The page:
Not a word you hear everyday, but it’s the name of a social media beta site: Happify.com.
The entire premise of the project is that happiness is a skill that can be learned, or at least improved upon, and that happiness habits can help the average person be happier/more positive on a daily basis. Before you roll your eyes or scoff at the idea, please keep in mind that there is growing interest in Positive Psychology, a sector of the psych field that connects the workings of the brain with good moods and positive feelings. Time magazine just did a big happiness spread, documentaries are being made, books are being written, all about the idea that science has more to do with our happiness and positive moods than we think. If you look at the attached chart, what do you see? Intentional activities is about 40% of humans’ chronic happiness levels. 40% of what you do with your time impacts our brain and body’s level of happiness. If you do some reading on your own, you’ll find that this research spans across more than this one study. Here’s a great TED Talk on the topic (thanks, Kate):
(Disclaimer: I’m totally aware that some of this may be quite trendy, but some – not all, but some – trends start for a reason: because people genuinely need something and when they find an in to what they need, they latch on. Plus with this trend, you can do a bunch of free reading and activities to get involved in it; it’s not a money-making scheme).
With such an abstract and relative concept such as happiness, it’s difficult to 1) quantify it, and 2) put it in a box. Everybody has their own ideas about ‘What makes you happy?’, but a very different question is, ‘How do we become happy?’ In other words, ‘What happens in our brains when we get in a better mood?’ When we ‘happify’ ourselves?
Answer the first question – what makes you happy? – however you want. In that question we’re talking about mostly outside forces that enter your world and put a smile on your face, or at least lift your spirits a little. I could answer: phone calls with my gram, hang-out time with my friends, quality time with my husband, holidays back home. But about the brain’s process of being in a positive mood on a regular basis, that’s a very different concept. And according to Happify, it’s a set of habits that we form which help us up our level of happiness.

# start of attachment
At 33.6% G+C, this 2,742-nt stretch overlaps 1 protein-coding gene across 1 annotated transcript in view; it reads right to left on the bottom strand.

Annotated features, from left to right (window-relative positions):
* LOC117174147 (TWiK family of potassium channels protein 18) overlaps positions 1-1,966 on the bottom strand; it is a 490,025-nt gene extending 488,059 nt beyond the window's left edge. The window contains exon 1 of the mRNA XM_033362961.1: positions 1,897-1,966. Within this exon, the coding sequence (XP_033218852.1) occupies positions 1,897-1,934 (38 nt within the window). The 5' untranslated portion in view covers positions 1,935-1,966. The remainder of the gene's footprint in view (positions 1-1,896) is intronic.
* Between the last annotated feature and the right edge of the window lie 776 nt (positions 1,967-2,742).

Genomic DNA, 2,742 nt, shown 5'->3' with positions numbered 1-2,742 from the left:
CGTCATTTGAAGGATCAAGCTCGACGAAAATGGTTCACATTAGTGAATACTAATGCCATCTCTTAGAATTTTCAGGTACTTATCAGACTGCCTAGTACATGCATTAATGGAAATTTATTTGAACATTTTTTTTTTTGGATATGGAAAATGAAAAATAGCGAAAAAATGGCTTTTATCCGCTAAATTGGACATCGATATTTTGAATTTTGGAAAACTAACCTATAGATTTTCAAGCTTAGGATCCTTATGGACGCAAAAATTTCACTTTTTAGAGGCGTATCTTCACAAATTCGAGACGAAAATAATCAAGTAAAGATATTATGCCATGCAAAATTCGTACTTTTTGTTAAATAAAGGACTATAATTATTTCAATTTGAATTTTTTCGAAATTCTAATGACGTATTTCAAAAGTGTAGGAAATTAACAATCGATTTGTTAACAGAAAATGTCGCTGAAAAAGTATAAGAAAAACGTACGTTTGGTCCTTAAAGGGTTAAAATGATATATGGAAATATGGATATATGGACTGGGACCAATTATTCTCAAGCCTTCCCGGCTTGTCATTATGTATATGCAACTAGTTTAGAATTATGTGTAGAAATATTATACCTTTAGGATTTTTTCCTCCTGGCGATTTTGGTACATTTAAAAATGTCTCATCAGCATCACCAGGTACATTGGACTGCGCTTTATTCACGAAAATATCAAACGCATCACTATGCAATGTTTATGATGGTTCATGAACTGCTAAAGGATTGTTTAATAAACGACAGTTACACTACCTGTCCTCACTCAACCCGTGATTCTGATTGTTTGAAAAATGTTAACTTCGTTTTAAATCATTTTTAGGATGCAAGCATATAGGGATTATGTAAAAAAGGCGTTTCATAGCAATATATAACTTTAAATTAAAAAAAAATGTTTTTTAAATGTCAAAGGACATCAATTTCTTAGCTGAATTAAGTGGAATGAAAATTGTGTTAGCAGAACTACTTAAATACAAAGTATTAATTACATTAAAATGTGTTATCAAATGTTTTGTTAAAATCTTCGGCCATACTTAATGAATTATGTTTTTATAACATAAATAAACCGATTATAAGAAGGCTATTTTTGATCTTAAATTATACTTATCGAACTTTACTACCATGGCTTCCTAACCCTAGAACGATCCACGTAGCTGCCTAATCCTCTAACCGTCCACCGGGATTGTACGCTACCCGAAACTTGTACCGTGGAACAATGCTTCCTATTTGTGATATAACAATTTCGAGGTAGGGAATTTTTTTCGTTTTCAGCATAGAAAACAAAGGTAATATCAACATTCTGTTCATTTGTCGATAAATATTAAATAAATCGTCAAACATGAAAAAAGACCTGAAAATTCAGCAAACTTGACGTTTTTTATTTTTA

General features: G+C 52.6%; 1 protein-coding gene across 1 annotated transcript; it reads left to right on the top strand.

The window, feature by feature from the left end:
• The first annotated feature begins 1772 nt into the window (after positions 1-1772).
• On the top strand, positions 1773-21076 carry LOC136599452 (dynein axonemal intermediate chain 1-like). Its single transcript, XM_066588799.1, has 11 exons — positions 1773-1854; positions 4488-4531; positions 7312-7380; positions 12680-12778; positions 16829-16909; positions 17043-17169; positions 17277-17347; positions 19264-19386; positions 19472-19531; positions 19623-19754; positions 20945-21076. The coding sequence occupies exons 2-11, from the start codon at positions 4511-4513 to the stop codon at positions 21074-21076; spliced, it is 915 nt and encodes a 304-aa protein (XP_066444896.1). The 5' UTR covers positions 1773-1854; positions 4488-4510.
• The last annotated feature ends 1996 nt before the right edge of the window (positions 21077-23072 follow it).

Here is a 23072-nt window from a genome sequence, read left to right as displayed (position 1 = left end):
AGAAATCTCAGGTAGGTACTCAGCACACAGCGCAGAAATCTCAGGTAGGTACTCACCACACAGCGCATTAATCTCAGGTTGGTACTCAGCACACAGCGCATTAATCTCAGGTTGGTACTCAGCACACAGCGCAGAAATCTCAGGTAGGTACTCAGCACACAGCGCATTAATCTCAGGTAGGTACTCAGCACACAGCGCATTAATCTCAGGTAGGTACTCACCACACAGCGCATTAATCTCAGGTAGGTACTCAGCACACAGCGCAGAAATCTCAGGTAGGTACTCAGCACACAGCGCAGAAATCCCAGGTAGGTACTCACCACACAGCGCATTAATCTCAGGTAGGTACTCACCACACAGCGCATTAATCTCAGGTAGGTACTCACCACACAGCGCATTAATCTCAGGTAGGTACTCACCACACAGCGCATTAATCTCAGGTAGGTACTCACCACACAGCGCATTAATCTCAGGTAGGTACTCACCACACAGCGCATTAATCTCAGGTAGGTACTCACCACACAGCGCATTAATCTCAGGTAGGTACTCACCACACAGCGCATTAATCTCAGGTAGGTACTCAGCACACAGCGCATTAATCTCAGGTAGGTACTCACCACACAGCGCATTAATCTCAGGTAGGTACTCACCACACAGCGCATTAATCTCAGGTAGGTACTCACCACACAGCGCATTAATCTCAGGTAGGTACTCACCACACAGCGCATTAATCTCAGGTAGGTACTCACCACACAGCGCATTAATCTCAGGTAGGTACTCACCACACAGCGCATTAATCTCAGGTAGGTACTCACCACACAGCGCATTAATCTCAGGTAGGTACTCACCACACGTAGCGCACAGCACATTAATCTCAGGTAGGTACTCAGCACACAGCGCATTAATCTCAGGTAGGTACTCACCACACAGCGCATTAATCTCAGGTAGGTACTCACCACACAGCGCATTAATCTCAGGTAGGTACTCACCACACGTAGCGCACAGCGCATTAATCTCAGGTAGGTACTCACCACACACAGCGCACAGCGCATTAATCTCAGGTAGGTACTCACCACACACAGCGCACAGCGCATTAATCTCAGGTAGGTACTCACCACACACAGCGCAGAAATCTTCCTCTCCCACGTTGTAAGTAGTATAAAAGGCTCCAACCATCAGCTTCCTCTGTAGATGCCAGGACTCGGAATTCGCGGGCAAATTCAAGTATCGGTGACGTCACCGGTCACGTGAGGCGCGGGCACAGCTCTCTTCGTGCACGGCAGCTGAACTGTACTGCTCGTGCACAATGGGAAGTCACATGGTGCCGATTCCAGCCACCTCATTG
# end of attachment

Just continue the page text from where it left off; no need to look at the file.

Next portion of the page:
Being a social media site created by scientists and game designers, Happify allows users to participate in and subsequently post on various happiness skills. They put 5 specific skills into a framework they call S.T.A.G.E.:
I was e-mailed about a month ago by a Happify admin asking me to be a Happify Pioneer. I am one of thousands using the site. I was asked via Life’s So Sweet, likely because I focus on positive living. Happify is a risk-free, novel social media semi-presence (it’s in beta testing), so I figured what the heck. My step-mom helped me look up some positive and negative reviews, and my publisher said it was a good idea. So here I am one month into the project, and here’s what I think:
While I am not yet convinced the individual’s long-term usefulness of this social media (and please keep in mind that if there are two sides of a fence, Social Media LOVE and Social Media DIS-LOVE, I am on the DIS-LOVE side for sure), I do absolutely believe in its premise. In my daily interactions, especially in my line of work of counseling, helping people focus on savoring, thanking, aspiring, giving, and empathizing, has the distinct power to change people’s lives. Case in point:
Who’s the crabbiest person you know? Now, keep them as a main character in this scenario. They are A, you are B.
A wakes up and looks out the window. “Ugh! Another sunny day! Can’t we get some damn rain around here? I hate this place.” A trudges to the bathroom to begin her daily routine: wash her face, brush her teeth, shower, stretch, dress, eat breakfast, and go to work. All the while, A grumbles, “I’m gonna have to stop at the store for toothpaste. Uh. Just one more thing to do today,” and things of the like.